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Hour 15. Using Style Sheets > Style Properties

Style Properties

The following list explains everything that you can reliably do with style sheets if you want to stay compatible with Microsoft Internet Explorer 3 or later and Netscape Navigator 4 or later. The CSS1 standard includes a number of additional formatting options, some of which are supported by version 5 or later browsers. I didn't include those here because a great many people today are still using version 4 browsers, but you can find the complete CSS1 specification online at www.w3c.org.

  • font:— Enables you to set many font properties at once. You can specify a list of font names separated by commas; if the first is not available, the next is tried, and so on. This sequential testing leads to the basic design rule that the list of fonts begins with the one you would most like to use. After that you use font types in decreasing order of interest, and the list is terminated with one that is guaranteed to be available on all platforms. You can also include the words bold and italic and a font size. Each of these font properties can be specified separately with fontfamily:, font-size:, font-weight: bold, and font-style: italic if you prefer.

  • line-height:— Also known in the publishing world as leading. This sets the height of each line of text, usually in points.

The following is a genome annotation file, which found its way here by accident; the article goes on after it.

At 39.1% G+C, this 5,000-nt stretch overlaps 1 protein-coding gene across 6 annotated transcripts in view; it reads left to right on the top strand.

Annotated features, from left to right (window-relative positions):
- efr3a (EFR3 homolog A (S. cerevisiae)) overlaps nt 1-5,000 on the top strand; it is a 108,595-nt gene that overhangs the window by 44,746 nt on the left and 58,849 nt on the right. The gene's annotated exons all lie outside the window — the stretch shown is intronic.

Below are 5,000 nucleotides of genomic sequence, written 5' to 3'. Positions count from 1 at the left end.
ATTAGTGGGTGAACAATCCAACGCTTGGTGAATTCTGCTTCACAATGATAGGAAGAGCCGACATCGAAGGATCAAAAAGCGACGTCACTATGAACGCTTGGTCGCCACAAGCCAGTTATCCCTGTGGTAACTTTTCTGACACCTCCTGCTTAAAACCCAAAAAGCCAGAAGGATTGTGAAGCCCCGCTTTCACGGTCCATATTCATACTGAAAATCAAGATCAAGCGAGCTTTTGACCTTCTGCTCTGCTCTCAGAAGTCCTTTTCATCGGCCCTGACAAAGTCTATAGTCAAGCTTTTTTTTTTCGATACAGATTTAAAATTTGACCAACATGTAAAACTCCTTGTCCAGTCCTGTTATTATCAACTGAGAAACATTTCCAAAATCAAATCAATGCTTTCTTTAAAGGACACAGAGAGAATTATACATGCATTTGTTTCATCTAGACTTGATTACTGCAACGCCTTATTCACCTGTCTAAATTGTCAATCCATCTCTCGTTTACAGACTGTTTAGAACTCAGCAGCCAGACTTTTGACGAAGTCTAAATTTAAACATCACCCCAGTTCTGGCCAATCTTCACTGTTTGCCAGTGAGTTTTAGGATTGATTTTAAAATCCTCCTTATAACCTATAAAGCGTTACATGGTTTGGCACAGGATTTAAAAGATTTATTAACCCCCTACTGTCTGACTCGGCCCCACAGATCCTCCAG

• color:— Sets the text color, using the standard color names or hexadecimal color codes (see Hour 10, “Custom Backgrounds and Colors”).

  • text-decoration:— Useful for turning link underlining off—simply set text decoration to none. The values of underline, italic, and line-through are also supported.

  • text-align:— Aligns text to the left, right, or center (just like the <div align> HTML attribute). The CSS1 standard allows a value of justify for text aligned to both the left and right margins, but current version browsers do not display full-justified text reliably.

  • text-indent:— Indents beyond the left margin by a specified amount. You can say how far to indent in units (px, in, cm, mm, pt, pc), or you can specify a percentage of the page width (such as 20%).

  • margin:— Sets the left and right margins to the same value, which can be in measurement units or a percentage of the page width. Use margin-left: and margin-right: if you want to set the left and right margins independently, and margin-top: to set the top margin.

  • background:— Places a color or image behind text, either with a color or a url(address) where address points to a background image tile. Note that this can be assigned not only to the <body> tag, but also to any tag or span of text to “highlight” an area on a page. (Also note that it doesn't always work quite right in Microsoft Internet Explorer 3, although it generally works fine in version 4 or later browsers.)



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